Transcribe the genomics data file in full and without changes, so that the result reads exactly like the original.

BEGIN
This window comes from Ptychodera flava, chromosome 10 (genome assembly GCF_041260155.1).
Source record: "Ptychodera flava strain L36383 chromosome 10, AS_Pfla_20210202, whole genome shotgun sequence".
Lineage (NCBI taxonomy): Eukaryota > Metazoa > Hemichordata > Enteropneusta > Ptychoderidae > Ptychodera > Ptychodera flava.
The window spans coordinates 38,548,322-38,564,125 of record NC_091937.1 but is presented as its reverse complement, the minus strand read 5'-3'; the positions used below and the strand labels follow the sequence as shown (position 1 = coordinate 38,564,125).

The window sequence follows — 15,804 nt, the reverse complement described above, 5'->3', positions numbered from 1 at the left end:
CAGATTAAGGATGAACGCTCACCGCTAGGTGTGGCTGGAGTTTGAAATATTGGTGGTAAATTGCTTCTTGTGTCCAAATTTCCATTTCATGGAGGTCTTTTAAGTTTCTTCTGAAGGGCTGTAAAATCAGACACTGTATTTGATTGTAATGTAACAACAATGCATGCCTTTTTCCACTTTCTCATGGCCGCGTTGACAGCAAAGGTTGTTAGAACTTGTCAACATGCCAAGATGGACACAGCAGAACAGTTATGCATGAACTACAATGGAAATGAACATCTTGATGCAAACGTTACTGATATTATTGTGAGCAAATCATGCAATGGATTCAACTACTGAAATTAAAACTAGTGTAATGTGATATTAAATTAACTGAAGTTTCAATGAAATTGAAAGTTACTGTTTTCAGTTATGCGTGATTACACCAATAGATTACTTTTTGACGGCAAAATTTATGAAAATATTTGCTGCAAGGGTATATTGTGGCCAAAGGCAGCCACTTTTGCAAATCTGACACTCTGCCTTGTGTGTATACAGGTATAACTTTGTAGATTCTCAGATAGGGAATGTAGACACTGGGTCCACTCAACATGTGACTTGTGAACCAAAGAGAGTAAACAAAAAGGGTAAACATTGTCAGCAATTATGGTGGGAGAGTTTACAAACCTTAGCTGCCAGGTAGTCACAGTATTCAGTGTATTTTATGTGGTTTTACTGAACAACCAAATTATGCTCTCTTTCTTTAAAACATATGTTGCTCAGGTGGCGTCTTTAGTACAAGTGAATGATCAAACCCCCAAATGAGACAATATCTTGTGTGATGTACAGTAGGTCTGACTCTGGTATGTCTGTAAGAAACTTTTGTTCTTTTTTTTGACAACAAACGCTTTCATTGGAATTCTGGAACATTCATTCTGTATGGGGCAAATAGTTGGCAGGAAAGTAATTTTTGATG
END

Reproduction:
This window comes from Ptychodera flava, chromosome 10 (genome assembly GCF_041260155.1).
Source record: "Ptychodera flava strain L36383 chromosome 10, AS_Pfla_20210202, whole genome shotgun sequence".
Lineage (NCBI taxonomy): Eukaryota > Metazoa > Hemichordata > Enteropneusta > Ptychoderidae > Ptychodera > Ptychodera flava.
The window spans coordinates 38,548,322-38,564,125 of record NC_091937.1 but is presented as its reverse complement, the minus strand read 5'-3'; the positions used below and the strand labels follow the sequence as shown (position 1 = coordinate 38,564,125).

The window sequence follows — 15,804 nt, the reverse complement described above, 5'->3', positions numbered from 1 at the left end:
CAGATTAAGGATGAACGCTCACCGCTAGGTGTGGCTGGAGTTTGAAATATTGGTGGTAAATTGCTTCTTGTGTCCAAATTTCCATTTCATGGAGGTCTTTTAAGTTTCTTCTGAAGGGCTGTAAAATCAGACACTGTATTTGATTGTAATGTAACAACAATGCATGCCTTTTTCCACTTTCTCATGGCCGCGTTGACAGCAAAGGTTGTTAGAACTTGTCAACATGCCAAGATGGACACAGCAGAACAGTTATGCATGAACTACAATGGAAATGAACATCTTGATGCAAACGTTACTGATATTATTGTGAGCAAATCATGCAATGGATTCAACTACTGAAATTAAAACTAGTGTAATGTGATATTAAATTAACTGAAGTTTCAATGAAATTGAAAGTTACTGTTTTCAGTTATGCGTGATTACACCAATAGATTACTTTTTGACGGCAAAATTTATGAAAATATTTGCTGCAAGGGTATATTGTGGCCAAAGGCAGCCACTTTTGCAAATCTGACACTCTGCCTTGTGTGTATACAGGTATAACTTTGTAGATTCTCAGATAGGGAATGTAGACACTGGGTCCACTCAACATGTGACTTGTGAACCAAAGAGAGTAAACAAAAAGGGTAAACATTGTCAGCAATTATGGTGGGAGAGTTTACAAACCTTAGCTGCCAGGTAGTCACAGTATTCAGTGTATTTTATGTGGTTTTACTGAACAACCAAATTATGCTCTCTTTCTTTAAAACATATGTTGCTCAGGTGGCGTCTTTAGTACAAGTGAATGATCAAACCCCCAAATGAGACAATATCTTGTGTGATGTACAGTAGGTCTGACTCTGGTATGTCTGTAAGAAACTTTTGTTCTTTTTTTTGACAACAAACGCTTTCATTGGAATTCTGGAACATTCATTCTGTATGGGGCAAATAGTTGGCAGGAAAGTAATTTTTGATG